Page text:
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Publication numberUS5363265 A
Publication typeGrant
Application numberUS 08/094,496
Publication dateNov 8, 1994
Filing dateJul 19, 1993
Priority dateSep 17, 1991
Fee statusPaid
Also published asUS5256249
Publication number08094496, 094496, US 5363265 A, US 5363265A, US-A-5363265, US5363265 A, US5363265A
InventorsWei C. Hsie, Michael M. Collver
Original AssigneeSeagate Technology, Inc.
Export CitationBiBTeX, EndNote, RefMan
External Links: USPTO, USPTO Assignment, Espacenet
Planarized magnetoresistive sensor
US 5363265 A
Abstract
A magnetoresistive sensor includes a track width oxide layer which overlies a magnetoresistive element. Etch stop layers lie on opposite sides of the magnetoresistive element adjacent a magnetoresistive element. Contact/boundary control layers overlie the etch stop layer and lie adjacent the track width oxide layer. A separate loft oxide layer overlies the contact/boundary control layers and the track width oxide layer. The magnetoresistive sensor is formed by depositing a track width oxide to a thickness of the contact/boundary control layers.
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Claims(3)
What is claimed is:
1. A magnetoresistive sensor comprising:
a magnetic lower shield;
an insulating layer of substantially uniform thickness deposited on the magnetic lower shield;
a magnetoresistive element deposited on the insulating layer and including an active region having first and second side edges and a top surface;
a first etch stop layer deposited adjacent the first side edge of the magnetoresistive element, the first etch stop layer having a top surface;
a second etch stop layer deposited adjacent the second side edge of the magnetoresistive element, the second etch stop layer having a top surface, the top surfaces of the magnetoresistive element, the first etch stop layer, and second etch stop layer being substantially coplanar in a first plane;
a track width oxide layer having a top surface, the track width oxide layer generally overlying the magnetoresistive element and defining the first and second side edges of the active region of the magnetoresistive element;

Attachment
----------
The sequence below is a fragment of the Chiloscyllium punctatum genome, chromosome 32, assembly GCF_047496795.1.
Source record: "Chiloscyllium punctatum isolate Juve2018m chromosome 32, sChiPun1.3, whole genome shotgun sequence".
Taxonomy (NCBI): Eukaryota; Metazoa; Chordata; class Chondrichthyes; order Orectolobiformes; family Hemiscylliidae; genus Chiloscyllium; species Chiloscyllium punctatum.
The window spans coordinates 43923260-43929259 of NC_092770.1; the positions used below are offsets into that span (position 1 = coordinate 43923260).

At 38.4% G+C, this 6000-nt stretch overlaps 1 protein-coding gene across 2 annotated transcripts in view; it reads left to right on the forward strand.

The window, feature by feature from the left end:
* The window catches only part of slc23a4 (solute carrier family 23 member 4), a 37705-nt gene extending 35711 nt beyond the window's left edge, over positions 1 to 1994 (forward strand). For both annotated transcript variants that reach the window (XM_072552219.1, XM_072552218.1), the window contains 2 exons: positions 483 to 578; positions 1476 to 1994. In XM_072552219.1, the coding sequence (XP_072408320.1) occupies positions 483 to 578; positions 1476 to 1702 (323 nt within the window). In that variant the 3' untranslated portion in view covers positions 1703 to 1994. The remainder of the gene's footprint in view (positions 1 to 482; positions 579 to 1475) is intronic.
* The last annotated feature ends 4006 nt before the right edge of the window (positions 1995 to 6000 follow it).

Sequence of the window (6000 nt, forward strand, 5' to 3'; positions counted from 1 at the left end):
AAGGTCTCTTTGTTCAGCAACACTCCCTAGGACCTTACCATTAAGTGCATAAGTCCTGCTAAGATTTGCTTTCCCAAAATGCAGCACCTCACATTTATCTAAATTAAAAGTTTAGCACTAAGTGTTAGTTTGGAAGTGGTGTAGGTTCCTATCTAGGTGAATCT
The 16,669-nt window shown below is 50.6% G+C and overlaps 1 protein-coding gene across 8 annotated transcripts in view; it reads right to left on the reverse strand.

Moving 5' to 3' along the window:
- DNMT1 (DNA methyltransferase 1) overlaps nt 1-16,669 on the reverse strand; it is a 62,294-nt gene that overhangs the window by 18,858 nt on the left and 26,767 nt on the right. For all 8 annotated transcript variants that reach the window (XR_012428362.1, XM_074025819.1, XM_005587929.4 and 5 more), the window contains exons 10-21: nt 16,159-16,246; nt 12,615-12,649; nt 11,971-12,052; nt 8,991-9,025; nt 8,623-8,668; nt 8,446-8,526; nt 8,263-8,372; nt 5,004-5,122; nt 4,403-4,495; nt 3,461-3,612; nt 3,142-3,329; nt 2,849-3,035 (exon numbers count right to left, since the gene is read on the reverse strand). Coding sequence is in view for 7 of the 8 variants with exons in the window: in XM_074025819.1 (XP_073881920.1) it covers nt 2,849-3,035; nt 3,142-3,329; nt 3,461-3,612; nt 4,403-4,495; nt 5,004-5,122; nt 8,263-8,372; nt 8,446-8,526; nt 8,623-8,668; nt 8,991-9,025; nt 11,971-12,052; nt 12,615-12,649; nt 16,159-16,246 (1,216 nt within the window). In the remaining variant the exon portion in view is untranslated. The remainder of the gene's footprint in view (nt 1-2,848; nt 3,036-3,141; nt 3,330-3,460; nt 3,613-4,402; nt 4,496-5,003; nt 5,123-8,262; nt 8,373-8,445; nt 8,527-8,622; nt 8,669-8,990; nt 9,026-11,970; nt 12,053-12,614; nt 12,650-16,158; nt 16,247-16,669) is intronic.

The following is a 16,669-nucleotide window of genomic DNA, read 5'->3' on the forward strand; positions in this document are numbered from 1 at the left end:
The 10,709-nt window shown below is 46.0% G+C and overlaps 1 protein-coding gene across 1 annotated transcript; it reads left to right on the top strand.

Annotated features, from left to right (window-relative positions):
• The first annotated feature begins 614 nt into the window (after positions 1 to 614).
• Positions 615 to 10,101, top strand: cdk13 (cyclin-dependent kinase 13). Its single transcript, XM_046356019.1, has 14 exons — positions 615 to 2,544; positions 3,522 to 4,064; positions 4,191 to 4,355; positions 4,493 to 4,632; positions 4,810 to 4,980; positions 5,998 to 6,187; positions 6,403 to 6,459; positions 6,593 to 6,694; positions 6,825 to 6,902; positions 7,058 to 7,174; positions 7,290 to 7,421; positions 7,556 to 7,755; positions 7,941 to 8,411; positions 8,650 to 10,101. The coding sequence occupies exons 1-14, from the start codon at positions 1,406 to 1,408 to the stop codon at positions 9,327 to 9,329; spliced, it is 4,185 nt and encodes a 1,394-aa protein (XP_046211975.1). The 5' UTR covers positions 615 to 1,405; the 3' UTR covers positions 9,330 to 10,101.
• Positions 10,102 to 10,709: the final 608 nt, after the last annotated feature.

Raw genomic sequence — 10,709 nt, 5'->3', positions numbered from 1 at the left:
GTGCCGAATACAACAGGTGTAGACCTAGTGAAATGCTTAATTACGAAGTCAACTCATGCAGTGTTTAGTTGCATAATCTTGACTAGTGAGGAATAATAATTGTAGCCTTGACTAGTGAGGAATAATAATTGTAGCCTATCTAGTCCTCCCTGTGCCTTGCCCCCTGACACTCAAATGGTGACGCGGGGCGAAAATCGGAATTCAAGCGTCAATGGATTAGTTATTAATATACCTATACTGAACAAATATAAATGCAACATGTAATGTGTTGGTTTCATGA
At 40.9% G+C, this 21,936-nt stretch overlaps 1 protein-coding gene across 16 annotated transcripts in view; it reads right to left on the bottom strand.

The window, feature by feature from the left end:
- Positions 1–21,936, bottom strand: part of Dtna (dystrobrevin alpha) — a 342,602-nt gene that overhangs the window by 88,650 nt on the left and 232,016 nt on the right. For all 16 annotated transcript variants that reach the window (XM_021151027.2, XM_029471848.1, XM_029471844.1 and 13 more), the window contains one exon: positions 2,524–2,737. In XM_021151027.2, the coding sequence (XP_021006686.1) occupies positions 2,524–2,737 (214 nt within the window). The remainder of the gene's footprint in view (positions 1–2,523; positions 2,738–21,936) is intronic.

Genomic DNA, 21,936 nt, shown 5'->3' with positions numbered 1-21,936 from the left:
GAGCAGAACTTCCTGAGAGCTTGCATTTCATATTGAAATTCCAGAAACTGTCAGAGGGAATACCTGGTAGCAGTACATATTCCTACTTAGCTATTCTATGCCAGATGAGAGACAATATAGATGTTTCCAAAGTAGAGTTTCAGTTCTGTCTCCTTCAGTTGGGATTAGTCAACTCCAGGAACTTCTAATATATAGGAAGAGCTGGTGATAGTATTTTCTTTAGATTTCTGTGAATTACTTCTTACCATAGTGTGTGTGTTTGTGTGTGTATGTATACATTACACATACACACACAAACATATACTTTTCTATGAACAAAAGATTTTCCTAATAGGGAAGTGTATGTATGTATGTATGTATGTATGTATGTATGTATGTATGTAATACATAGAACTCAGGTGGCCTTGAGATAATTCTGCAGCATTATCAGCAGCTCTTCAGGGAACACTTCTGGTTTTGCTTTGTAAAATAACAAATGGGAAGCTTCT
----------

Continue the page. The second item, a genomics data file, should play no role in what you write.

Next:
a first contact/boundary control layer having a top surface, the first contact/boundary control layer positioned adjacent the track width oxide layer and generally overlying the first etch stop layer;
a second contact/boundary control layer having a top surface, the second contact/boundary control layer positioned adjacent the track width oxide layer and generally overlying the second etch stop layer, the top surfaces of the track width oxide layer, the first contact/boundary control layer, and the second contact/boundary control layer being substantially coplanar in a second plane, the second plane being substantially parallel to the first plane;
a magnetic upper shield over the magnetoresistive element; and
a loft layer of substantial uniform thickness separating the magnetic upper shield from the first boundary contact/boundary control layer and the second contact/boundary control layer.
2. The magnetoresistive sensor of claim 1 wherein the first and second etch stop layers adjacent the magnetoresistive element comprise molybdenum.
3. The magnetoresistive sensor of claim 1 wherein the track width oxide layer has a thickness substantially equal to a thickness of the first and second contact/boundary control layers.
Description

This is a divisional of application Ser. No. 07/761,001, filed Sep. 17, 1991, now U.S. Pat. No. 5,256,249.

BACKGROUND OF THE INVENTION

The present invention relates to magnetoresistive heads. In particular, the present invention relates to a planarized magnetoresistive head.

Magnetoresistive sensors can be used to sense magnetically encoded information. In operation, a sense current is passed through a magnetoresistive element. Presence of a magnetic field changes the resistance of a magnetoresistive element. Change in voltage drop across the MR element due to the change of the resistance of the MR element can be measured and used to recover magnetically stored information.